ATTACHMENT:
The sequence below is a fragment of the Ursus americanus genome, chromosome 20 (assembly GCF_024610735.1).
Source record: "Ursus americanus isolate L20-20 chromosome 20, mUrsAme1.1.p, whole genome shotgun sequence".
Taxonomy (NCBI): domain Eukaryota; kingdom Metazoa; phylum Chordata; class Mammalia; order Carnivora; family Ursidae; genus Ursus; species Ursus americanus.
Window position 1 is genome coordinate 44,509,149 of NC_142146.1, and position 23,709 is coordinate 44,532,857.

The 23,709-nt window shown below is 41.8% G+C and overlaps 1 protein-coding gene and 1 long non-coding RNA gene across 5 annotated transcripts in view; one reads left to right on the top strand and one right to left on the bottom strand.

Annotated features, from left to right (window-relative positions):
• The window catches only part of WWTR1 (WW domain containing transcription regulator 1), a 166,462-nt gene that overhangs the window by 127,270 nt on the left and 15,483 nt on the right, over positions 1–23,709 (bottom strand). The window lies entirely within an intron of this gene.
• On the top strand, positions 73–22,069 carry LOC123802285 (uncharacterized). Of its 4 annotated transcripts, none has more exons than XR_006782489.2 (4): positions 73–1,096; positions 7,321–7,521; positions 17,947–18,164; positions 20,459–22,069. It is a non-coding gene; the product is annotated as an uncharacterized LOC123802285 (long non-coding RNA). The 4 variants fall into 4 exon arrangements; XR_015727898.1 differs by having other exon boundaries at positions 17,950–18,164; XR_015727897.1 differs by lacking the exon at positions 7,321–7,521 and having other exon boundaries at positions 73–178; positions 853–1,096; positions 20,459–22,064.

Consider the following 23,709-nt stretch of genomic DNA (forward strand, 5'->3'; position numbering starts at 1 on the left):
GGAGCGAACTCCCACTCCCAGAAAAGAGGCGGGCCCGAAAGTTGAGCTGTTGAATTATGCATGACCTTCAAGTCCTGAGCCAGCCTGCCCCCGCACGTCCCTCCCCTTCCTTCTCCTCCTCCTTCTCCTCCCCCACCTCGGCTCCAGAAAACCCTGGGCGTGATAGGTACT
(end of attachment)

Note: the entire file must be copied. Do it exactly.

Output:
The sequence below is a fragment of the Ursus americanus genome, chromosome 20 (assembly GCF_024610735.1).
Source record: "Ursus americanus isolate L20-20 chromosome 20, mUrsAme1.1.p, whole genome shotgun sequence".
Taxonomy (NCBI): domain Eukaryota; kingdom Metazoa; phylum Chordata; class Mammalia; order Carnivora; family Ursidae; genus Ursus; species Ursus americanus.
Window position 1 is genome coordinate 44,509,149 of NC_142146.1, and position 23,709 is coordinate 44,532,857.

The 23,709-nt window shown below is 41.8% G+C and overlaps 1 protein-coding gene and 1 long non-coding RNA gene across 5 annotated transcripts in view; one reads left to right on the top strand and one right to left on the bottom strand.

Annotated features, from left to right (window-relative positions):
• The window catches only part of WWTR1 (WW domain containing transcription regulator 1), a 166,462-nt gene that overhangs the window by 127,270 nt on the left and 15,483 nt on the right, over positions 1–23,709 (bottom strand). The window lies entirely within an intron of this gene.
• On the top strand, positions 73–22,069 carry LOC123802285 (uncharacterized). Of its 4 annotated transcripts, none has more exons than XR_006782489.2 (4): positions 73–1,096; positions 7,321–7,521; positions 17,947–18,164; positions 20,459–22,069. It is a non-coding gene; the product is annotated as an uncharacterized LOC123802285 (long non-coding RNA). The 4 variants fall into 4 exon arrangements; XR_015727898.1 differs by having other exon boundaries at positions 17,950–18,164; XR_015727897.1 differs by lacking the exon at positions 7,321–7,521 and having other exon boundaries at positions 73–178; positions 853–1,096; positions 20,459–22,064.

Consider the following 23,709-nt stretch of genomic DNA (forward strand, 5'->3'; position numbering starts at 1 on the left):
GGAGCGAACTCCCACTCCCAGAAAAGAGGCGGGCCCGAAAGTTGAGCTGTTGAATTATGCATGACCTTCAAGTCCTGAGCCAGCCTGCCCCCGCACGTCCCTCCCCTTCCTTCTCCTCCTCCTTCTCCTCCCCCACCTCGGCTCCAGAAAACCCTGGGCGTGATAGGTACT